Robotic assistance is not without issues that need to be carefully considered in order to be resolved (Table 1). There are a number of inherent workflow needs to consider. For example, the robot needs to have its functionalities selected and adapted for each of its required tasks, in sequence. Furthermore, the sequence identity needs to be determined using non-visual cues (although intraoperative imaging may help with that), so it has to be carefully planned and programmed.
There are a number of surmountable issues that need to be dealt with (Table 1), but ultimately, robotics devices need to be inherently intuitive, with a minimal learning curve, to maximize their appeal to ophthalmic surgeons. The surgeon is looking down a microscope, or at a screen. So as we’re devising a task to be carried out with robot assistance, it has to make sense. The robot must carry out a sequence of steps that are logical for the surgeon as he or she is assisted in performing the surgery, or monitors what is going on in the eye. Anything that deviates from this logical progression (or indeed any major shift in the surgical focus) should be announced by non-visual cues.
A robotic system suitable for eye surgeons
Da Vinci is an impressive multipurpose robotic surgical device. The camera on it gives you sufficient viewing of the eye to enable you to perform corneal surgery and place sutures. But it’s a very large machine with a big arch. Why? Because it’s designed for abdominal surgery, where the robot needs not only to wrap around people’s bodies, but also to be anchored to the floor of the operating room. This helps its frame to remain rigid and stable – giving the robot arms a fixed reference in order to determine the position of its instruments.
But this is not the right approach for ocular surgery. The frame of reference is too limited; you need an apparatus that wraps around the head, so that you can approach the eye and have precision. So that’s the approach that we’ve been taking in Eindhoven with Preceyes: indirect devices that, in essence, work as a robotics system (Figure 3, and gallery below).
What we decided to do was develop a robotic assistive device that could accommodate the heads of 98 percent of Europeans (in terms of the size of the head, the position of the eyes, and so on) and help facilitate certain tasks during surgery. We saw this as the simplest way to introduce robotic devices into the surgical world. We’ve created a system that can be fitted to virtually any surgical table and positioned to suit to any size or type of head, so that you can place your instrument in the right location and have a very broad intraocular reach (Figure 4).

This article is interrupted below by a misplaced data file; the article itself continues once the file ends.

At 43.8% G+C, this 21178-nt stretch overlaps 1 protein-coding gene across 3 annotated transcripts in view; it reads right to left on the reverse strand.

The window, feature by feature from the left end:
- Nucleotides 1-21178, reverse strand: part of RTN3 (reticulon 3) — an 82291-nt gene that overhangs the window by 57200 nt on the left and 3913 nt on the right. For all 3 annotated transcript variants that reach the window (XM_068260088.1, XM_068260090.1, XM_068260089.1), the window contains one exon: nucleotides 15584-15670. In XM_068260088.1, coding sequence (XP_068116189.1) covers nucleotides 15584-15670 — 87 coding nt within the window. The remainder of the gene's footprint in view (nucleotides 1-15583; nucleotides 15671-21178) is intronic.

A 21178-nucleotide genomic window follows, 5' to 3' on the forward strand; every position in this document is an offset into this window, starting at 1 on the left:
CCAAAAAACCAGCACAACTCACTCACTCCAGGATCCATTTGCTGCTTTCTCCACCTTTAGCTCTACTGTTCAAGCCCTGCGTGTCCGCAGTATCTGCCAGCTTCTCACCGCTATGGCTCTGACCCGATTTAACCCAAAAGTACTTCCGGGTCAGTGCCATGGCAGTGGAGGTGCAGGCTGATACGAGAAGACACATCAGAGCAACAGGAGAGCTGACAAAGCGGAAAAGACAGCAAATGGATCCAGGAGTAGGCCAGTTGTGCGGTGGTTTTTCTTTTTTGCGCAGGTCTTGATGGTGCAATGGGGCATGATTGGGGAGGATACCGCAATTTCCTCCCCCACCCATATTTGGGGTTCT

Easing the strain on surgeons
Preceyes was initially developed for vitreoretinal surgery, but could be adapted for cataract surgery in the future. The controller is simple to operate – just like using a pen – and has a precision of under ten microns, ten times better than humans can achieve (Figure 5). It can filter out tremor and scale motions – faster when far from the retina, slower when nearing critical surgical planes for greater precision. It also has positional memory, which means you can leave the instrument and have a breather! This is not trivial at all – the biomechanical and physiological factors involved in ophthalmic surgery mean that, after 15 years of surgery, an average of 70 percent of microscopists in ophthalmology have shoulder pain, half have neck pain, half have lower back pain, and 40 percent have upper back pain (2–4). Being able to rest will make a big difference!
Our current research
Retinal surgery is a complex set of steps, because it’s hard to standardize all of the different procedures – so we have two aims. The first is to look for new applications that can make use of our robotic system’s enhanced capabilities – like the cannulation of retinal veins to directly administer treatment. For example, in cases of retinal vein occlusion (RVO), tissue plasminogen activator (tPA) or other lytic agents can be administered to the cannulated vein to lyse the clot in situ, rapidly resolving the RVO with a minimal dose of the drug. A video demonstration of the cannulation of a small vein (in the chorioallantoic membrane of a fertilized chicken egg) is illustrated in Video 1. Another possible application is the delivery of cells into the subretinal space for cell therapy – either through the vitreous or via a transscleral approach (Video 2), and we will be exploring the device for transfer of viral vectors too.